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     Holly started painting because it was way too cold to go the blacksmith shop and she still needed something to keep her hands busy. That was over 15 years ago. She started out painting portraits of her dogs in funky colors, not really paying much attention to how she was doing what she was doing, just doing it. She built her own wood panels to paint on because she hated stretching canvas and wanted her paintings to be objects kind of too - not a window, but an object with a pretty picture on it. Holly's metalworking allows very little room for expression with color. Its tricky. Color can wreak havoc on a three dimensional form. Holly doesn't use color very much in her sculpture, so the painting was an outlet too. Color is so fun, its fluid and bright and light.


     Years later the WindWalkers were inspired by her horses' shadow on a fall day - the kind of day when the shadows are long and dramatic. Holly used that long legged form as a basic format for her continued investigations into color. Horses are so recognizable and beautiful it works out great (never mind that she is such a geek about them). Holly works in sets - or series. (So she works on 3 - 6 of the same type of painting at once.) Holly says, "This allows me  to experiment freely for some reason, maybe its like having more than one chance to get it right."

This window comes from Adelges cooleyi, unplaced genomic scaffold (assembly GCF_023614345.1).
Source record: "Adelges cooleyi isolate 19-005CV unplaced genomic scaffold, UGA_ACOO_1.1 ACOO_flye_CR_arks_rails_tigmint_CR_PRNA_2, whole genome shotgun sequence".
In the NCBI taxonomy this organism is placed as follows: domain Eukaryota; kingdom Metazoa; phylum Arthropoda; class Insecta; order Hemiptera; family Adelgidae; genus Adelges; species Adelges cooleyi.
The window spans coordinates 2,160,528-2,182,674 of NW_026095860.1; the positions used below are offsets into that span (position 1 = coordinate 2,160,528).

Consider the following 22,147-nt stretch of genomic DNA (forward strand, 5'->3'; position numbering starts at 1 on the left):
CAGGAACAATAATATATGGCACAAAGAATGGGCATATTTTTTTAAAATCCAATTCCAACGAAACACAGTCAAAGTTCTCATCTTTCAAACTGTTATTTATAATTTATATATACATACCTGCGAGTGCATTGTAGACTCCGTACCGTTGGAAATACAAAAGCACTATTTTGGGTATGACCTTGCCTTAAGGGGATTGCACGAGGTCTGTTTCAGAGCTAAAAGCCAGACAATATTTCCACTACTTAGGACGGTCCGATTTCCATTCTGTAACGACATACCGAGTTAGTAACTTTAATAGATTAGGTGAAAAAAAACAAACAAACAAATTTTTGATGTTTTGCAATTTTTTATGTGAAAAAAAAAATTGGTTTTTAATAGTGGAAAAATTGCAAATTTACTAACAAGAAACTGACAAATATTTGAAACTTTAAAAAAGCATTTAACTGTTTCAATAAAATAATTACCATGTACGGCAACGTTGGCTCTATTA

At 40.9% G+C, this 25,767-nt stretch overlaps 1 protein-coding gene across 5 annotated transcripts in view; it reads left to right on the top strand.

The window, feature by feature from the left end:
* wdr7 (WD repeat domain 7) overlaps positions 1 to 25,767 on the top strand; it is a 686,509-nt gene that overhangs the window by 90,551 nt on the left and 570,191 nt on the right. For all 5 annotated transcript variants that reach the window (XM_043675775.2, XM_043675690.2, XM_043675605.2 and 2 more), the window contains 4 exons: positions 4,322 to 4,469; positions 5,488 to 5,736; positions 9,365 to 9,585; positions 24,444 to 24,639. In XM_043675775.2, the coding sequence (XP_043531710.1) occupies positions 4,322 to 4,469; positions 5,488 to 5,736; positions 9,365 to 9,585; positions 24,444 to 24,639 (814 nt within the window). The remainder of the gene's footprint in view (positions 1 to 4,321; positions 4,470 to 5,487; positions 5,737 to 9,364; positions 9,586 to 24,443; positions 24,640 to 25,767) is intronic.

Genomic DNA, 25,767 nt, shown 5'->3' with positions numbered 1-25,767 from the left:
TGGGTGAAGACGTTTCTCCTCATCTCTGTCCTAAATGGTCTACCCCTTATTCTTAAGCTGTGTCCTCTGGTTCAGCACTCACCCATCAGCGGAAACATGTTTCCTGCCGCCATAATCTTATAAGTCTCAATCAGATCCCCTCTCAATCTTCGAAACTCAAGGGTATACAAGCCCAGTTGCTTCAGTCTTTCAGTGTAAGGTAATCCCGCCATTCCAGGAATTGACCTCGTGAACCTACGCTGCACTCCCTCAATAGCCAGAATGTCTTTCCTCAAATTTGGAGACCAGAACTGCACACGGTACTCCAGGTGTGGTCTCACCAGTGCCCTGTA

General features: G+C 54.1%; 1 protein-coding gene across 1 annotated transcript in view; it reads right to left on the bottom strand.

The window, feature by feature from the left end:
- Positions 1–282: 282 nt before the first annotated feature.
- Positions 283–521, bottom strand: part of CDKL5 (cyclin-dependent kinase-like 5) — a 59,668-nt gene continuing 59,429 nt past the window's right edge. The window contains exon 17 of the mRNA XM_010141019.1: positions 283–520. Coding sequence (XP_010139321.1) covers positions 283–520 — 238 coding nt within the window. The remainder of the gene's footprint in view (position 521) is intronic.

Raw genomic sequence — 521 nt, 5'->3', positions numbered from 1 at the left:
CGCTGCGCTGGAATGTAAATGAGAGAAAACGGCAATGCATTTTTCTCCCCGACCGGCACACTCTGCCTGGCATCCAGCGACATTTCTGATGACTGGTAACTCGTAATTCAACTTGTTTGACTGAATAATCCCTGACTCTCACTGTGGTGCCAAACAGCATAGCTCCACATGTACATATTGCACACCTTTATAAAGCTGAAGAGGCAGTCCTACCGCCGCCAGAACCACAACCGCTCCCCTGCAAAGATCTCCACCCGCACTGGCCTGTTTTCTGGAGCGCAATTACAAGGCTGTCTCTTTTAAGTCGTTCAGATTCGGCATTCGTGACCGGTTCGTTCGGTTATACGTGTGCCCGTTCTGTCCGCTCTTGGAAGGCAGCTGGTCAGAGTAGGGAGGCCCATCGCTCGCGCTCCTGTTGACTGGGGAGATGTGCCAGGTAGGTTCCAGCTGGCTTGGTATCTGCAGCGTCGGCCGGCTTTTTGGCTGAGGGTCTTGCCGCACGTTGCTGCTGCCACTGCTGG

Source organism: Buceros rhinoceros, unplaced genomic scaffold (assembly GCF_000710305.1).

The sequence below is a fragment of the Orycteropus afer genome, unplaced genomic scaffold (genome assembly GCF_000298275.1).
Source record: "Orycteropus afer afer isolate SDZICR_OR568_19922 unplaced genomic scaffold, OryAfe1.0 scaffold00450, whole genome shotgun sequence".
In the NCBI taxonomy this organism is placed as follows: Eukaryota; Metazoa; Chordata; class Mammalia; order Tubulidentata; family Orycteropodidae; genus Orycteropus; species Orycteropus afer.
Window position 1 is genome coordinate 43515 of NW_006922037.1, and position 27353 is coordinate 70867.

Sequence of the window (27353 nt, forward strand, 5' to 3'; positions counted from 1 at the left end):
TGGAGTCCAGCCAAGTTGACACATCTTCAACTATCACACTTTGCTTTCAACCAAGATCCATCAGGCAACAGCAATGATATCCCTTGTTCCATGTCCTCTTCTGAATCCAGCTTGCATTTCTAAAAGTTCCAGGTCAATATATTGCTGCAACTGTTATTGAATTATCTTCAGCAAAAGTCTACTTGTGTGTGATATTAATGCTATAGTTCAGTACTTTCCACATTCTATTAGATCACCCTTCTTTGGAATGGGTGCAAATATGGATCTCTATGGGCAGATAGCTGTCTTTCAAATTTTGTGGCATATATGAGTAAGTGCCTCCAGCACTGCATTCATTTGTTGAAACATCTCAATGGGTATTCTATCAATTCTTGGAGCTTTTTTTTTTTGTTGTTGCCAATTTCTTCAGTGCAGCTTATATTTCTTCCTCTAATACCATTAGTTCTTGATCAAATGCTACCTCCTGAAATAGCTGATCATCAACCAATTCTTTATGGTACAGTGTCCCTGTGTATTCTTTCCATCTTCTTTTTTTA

Holly has also completed several commissions. She says, "they are the hardest to do, because I am painting for someone else's gaze. That's like guessing what somebody likes with every brushstroke. I know I shouldn't concern myself with it so much, but there's a constant push and pull between true honest expression and playing to another's eyes. It's weird. I do like to do commissions though, because despite the drama, the end result is everybody's happy. "

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